Not everything is in the film. Buell had a fictitious quote from Napoleon I that he would have used Jones (who lived his last years in Paris)to head his navy against Nelson at Trafalgar. Napoleon never said that - and probably did not even know who Jones was. A lot of Buell was removed - but a lot remains in it.

The film also suffers from the star. Robert Stack was an admirable Elliot Ness on television, and had a goofy streak he revealed in AIRPLANE, CADDYSHACK II, 1941, and other late films. But he could seem stiff and overblown - and he does so in this film. He does seem properly heroic, but he rarely shows the darker side of Jones' character. He was a disciplinarian, and harsh tempered. He probably was responsible for killing two crewmen, one who tried to strike the flag of the Bon Homme Richard during the battle with the Serapis, and one just before the war, when Jones was Captain John Paul of the British merchant marine. In the earlier instance Jones knocked down a mutinous (or seemingly mutinous) seaman, and the other crewmen were ready to bring charges against him with the British authorities. This led to Jones fleeing to the 13 colonies, and changing his name.

Another thing cleaned up (or at least changed) is the career of Jones as a Russian Rear Admiral under Empress Catherine the Great (Bette Davis). The film suggests that the Empress hired Jones, in part, due to his attractive appearance (after all, the Empress had all those affairs). Actually she hired him needing able sea commanders to fight the Turks in the Black Sea. And the experiment did not work because of jealousy by Russian commanders (possibly assisted by Catherine's chief minister Potemkin - whom the famous battleship in the Eisenstein movie is named after). Also, Jones left under a scandal - he may have picked up an underage girl, and was arrested (but released when he agreed to leave Russia). It was then that he moved to Paris (where he died in 1792). Oh, Benjamin Franklin died in 1790 in Philadelphia - he had stopped being Minister to France in 1784 (when he was replaced by Thomas Jefferson). He could not be present when Jones is dying in 1792 in Paris (as he is in the film). Well - it is a movie.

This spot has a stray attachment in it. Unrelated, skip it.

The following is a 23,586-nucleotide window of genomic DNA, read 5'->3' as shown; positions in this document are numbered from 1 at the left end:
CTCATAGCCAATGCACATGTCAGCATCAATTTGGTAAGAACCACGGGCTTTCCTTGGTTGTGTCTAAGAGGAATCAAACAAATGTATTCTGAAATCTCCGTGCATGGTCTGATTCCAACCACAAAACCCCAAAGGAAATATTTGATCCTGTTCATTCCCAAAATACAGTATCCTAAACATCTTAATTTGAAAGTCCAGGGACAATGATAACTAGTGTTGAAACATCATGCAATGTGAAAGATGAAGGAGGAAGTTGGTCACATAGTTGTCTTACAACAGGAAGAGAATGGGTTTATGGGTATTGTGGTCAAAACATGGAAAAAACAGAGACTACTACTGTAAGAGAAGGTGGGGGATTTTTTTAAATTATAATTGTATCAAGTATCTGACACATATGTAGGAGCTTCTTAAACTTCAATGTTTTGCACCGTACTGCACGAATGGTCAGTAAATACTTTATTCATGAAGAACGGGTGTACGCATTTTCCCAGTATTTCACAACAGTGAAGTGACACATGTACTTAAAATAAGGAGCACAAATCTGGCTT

Some of the history is correct. Jones was (with John Barry and Joshua Barney) the only American Revolutionary naval heroes to win battles against the British. Jones (with Franklin's help) did remarkable work with three ships: the Richard (named for Franklin's "Poor Richard"), the Alliance, and the Ranger. He did sizeable damage to British commerce, and (best of all) actually raided the British Isles (his old home area in Scotland). The battle scenes dealing with the climactic duel between the "Richard" and the "Serapis" is well done. It even reminds us to the bizaare behavior of Captain Landais, a French madmen who was in command of the "Richard"'s companion ship, who actually fired on the "Richard" during the battle.

Also, on a minor note - in one moment of the film Stack is angry about the delays from Congress in giving him a ship, confronting the head of the Naval Committee. This is Mr. Hewes of North Carolina. It oddly enough fits in as a sequel to a minor figure in the musical 1776: Mr. Joseph Hewes of North Carolina is the leader of that state's congressional body, who frequently waits for the mentally stronger Edmund Rutledge of South Carolina to vote first. He also criticizes the Declaration of Independence for failing to include anything about "deep sea fishing rights" See, even there Mr. Hewes was concentrating on sea matters.

So the film does have some moments worth watching. But it is too stiff and too long.

If you want to know more about Jones, read the biography of Jones by Morison, or the more recent biography that has been published. At least you will get the full and true story.